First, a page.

Women's health and noncommunicable diseases are both generating increasing interest within the international community. Over the past two years major action platforms have been launched in these areas, including the United Nations' Global Strategy for Women's and Children's Health and the Political Declaration of the High-level Meeting of the General Assembly on the Prevention and Control of Non-communicable Diseases. However, the intersection and relationships between the two areas have not been adequately explored and, as a result, the health needs of women beyond reproduction remain largely unaddressed.
Strong historical ties between the concept of women's health and that of reproductive health have led to a concentration of international attention and resources on maternal health and human immunodeficiency virus infection, especially in low- and middle-income countries. Fruitful results have been reaped, yet women's health is not limited to women's reproductive capacity; it extends throughout the life-cycle and encompasses emerging priorities in chronic and noncommunicable disease control. A view in which progress in maternal health is measured merely in terms of survival of childbirth is outmoded.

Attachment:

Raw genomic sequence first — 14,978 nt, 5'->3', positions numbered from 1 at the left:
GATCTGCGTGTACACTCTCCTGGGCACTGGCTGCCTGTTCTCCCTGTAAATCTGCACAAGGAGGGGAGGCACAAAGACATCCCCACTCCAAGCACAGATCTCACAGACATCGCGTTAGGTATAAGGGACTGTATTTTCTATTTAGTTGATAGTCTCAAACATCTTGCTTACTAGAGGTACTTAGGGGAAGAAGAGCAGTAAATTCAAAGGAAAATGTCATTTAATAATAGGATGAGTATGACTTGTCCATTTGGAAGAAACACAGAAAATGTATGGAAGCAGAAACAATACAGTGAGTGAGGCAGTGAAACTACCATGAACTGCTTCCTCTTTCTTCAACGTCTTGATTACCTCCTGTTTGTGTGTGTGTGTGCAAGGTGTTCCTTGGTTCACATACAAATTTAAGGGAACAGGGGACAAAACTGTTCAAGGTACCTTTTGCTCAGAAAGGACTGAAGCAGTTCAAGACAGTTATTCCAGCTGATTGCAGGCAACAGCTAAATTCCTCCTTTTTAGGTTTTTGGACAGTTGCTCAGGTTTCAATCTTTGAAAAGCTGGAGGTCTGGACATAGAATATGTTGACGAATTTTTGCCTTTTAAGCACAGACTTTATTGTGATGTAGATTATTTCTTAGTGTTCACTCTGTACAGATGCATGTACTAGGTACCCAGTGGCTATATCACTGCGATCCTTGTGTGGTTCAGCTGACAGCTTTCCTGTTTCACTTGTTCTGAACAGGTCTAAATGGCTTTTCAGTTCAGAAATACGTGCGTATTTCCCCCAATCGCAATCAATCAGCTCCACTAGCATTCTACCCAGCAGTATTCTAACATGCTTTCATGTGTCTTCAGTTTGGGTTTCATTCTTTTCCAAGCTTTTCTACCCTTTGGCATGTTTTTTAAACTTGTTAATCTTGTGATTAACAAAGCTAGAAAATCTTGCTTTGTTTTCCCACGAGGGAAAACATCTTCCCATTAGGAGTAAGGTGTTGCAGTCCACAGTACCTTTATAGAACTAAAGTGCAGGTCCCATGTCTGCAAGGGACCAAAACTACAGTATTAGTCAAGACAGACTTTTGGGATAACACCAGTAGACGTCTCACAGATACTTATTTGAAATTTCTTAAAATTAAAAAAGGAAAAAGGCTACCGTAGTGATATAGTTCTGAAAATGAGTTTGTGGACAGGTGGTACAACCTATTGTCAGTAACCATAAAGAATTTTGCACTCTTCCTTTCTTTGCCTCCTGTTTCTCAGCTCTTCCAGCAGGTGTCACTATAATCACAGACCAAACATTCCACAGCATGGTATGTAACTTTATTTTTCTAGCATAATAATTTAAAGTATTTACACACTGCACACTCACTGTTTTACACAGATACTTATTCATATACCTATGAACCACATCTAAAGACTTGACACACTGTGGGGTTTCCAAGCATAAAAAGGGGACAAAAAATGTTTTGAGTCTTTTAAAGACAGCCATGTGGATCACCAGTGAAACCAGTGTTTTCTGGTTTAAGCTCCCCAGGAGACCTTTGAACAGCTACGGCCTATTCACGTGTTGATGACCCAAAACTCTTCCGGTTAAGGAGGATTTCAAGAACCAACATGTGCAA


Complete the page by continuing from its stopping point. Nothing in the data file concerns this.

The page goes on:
It is time for priorities in women's health are set in accordance with the unfolding demographic and epidemiologic transition and with breakthroughs in public health and medicine. Chronic and noncommunicable diseases exemplify the new and often ignored challenges that are emerging in women's health. Deaths from breast and cervical cancer have outstripped maternal deaths (273 500 in 2011), which have declined substantially over the past three decades. (1,2) Over the same period, breast cancer incidence and mortality have
increased at annual rates of 3.1% and 1.8%, respectively. (2) Furthermore, trends in breast and cervical cancer illustrate the geographical polarization and protracted nature of the epidemiological transition and the overlapping and complex challenges facing health systems in the field of women's health. (3,4) In 2010, breast cancer killed 269 000 women in low- and middle-income countries and cervical cancer killed 247000. (5) At the same time, cervical cancer incidence and mortality have become increasingly concentrated in low- and middle-income countries and hence in women who are poor. (6) The same is true of diabetes, cardiovascular diseases, mental disorders and other health conditions.
Women's health in low- and middle-income countries is further complicated by the gender-specific nature of some demographic changes. Although women live longer than men, it is conventionally believed that they experience poorer health. Policies and programmes must therefore address women's health holistically and from a life-course perspective that focuses on providing women with a continuum of care. A growing evidence base, mainly from high-income countries, on the diseases and disabilities affecting women beyond reproduction supports this approach. …